“Spokes” – Spokes Canterbury (http://www.spokes.org.nz/) – is a local cycling advocacy group with approximately 1,200 followers and is affiliated with the national Cycling Action Network (CAN – https://can.org.nz/). Spokes is dedicated to including cycling as an everyday form of transport in the greater Christchurch and Canterbury areas.
We would like the opportunity to appear at any public hearing held to consider submissions on this project or any opportunity to develop ideas in this submission further.
Northcote Road and Lydia Street Transport Improvements
Spokes supports the desire to have safer access for pedestrians and cyclists around schools but feels that this proposal to provide increased safety for students at the new Marian College site is too limited in scope and will come at the expense of safety for students of St Bede’s College, Papanui High and other cyclists using Northcote Road. We would like to see a more holistic view of the area, including the creation of a separated two-way cycle connection between Queen Elizabeth II (QEII) Drive and the Northern Line.
Comments on the Current Proposal
It has been difficult to comment on this proposal without knowing what is happening at the proposed PAKnSAVE site. On Google Maps Lydia Street continues to the Main North Road however both the road and pedestrian access are currently fenced off. It is unclear if cars, cyclists or pedestrians will be able to go through this area yet it presents some other alternatives to the one proposed. It is hard to determine the likely traffic flows on Lydia Street without this information.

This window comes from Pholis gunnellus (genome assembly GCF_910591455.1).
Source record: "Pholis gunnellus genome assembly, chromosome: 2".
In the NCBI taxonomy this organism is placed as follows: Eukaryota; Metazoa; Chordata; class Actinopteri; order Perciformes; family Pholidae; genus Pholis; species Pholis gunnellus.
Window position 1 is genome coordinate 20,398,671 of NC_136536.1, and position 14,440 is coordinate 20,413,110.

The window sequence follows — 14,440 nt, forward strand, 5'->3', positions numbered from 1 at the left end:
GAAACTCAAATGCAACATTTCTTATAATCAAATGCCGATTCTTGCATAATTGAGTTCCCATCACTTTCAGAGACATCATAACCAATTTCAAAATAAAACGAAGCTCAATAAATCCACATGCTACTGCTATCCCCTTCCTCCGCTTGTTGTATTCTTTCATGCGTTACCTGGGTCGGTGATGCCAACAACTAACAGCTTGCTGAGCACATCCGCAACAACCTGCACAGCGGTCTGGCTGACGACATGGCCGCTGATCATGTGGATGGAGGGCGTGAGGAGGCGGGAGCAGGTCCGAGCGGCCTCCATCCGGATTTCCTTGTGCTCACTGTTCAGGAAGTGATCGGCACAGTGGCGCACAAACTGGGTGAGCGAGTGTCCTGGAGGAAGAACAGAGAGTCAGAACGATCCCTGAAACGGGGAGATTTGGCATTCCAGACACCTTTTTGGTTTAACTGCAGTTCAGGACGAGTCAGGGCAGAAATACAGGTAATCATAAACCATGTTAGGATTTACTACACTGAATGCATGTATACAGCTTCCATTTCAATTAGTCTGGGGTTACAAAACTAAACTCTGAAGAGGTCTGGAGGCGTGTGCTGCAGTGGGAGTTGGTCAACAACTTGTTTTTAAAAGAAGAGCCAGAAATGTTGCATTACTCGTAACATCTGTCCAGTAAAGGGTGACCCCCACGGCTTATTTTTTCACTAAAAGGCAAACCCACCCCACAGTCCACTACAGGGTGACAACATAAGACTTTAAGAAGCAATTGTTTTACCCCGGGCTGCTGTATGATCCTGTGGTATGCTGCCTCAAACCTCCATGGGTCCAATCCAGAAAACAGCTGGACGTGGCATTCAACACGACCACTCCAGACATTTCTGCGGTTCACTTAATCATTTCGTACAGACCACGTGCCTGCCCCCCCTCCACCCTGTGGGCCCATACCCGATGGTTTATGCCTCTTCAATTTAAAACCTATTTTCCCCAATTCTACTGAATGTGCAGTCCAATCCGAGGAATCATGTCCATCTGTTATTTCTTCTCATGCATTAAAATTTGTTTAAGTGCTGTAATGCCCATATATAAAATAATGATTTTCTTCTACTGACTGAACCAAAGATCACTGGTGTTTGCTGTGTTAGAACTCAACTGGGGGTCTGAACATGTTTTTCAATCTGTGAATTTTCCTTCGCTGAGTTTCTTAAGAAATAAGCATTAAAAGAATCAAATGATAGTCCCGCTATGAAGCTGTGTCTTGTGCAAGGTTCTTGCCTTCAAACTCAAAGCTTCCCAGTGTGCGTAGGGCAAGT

- Agrees with the speed reduction to 30 Km/hr and removal of parking on Lydia Street
- Agrees with left out only from Lydia Street to Northcote Road
- Agrees with shared path on Lydia Street (it would be preferrable if this went right through to Main North Road).
- Agrees with crossing on Lydia Street, however this should be designed to clearly be a combined cyclist/pedestrian crossing (like Ilam Road) with “Give way to Cyclists and Pedestrians” signs and with appropriate speed humps. The pedestrian refuge indicates that cars have priority over pedestrians when for safety of the most vulnerable, ie cyclists and pedestrians, it should be the opposite.
- The traffic lights between 35 and 46 Northcote Road should include separate cycle phasing in addition to pedestrian phasing to allow cyclists, pedestrians and vehicles to use the crossing independently. Spokes notes that this may need some additional width and bars.
- Limit access to Lydia Street from Northcote Road to be left-in only, removing the need for a right hand turn on Northcote Road. This will make it safer for cyclists on Northcote Road by leaving more room between cyclists and trucks.
- The bus stop outside 39 Northcote Rd needs further discussion as it will need to be re-designed to fit Spokes’ proposed separated cycleway (as detailed immediately below).
Create a two-way separated cycleway (700m) on the southern side of Northcote Road
The proposed changes on Northcote Road will impact on the much-needed 700m connection between the cycleway on Queen Elizabeth II Drive and the Northern Line at Vagues Road. Creating a two-way separated cycleway will improve safety and access for Marian College, St Bede’s College and Papanui High School students as well as providing safer access to the Graham Condon Recreation Centre and Papanui Domain.
This small unprotected section is used regularly by cyclists and is not very safe. Traffic tends to be heavy on Northcote Road with a large number of trucks. The painted cycle lanes are narrow, particularly the section between Main North Road and Lydia Street on the south side, and the whole section on the north side. Less confident cyclists are choosing to cycle on the footpath. (And of course, we do not know how many do and will choose not to cycle this route at all because of the perceived and real danger).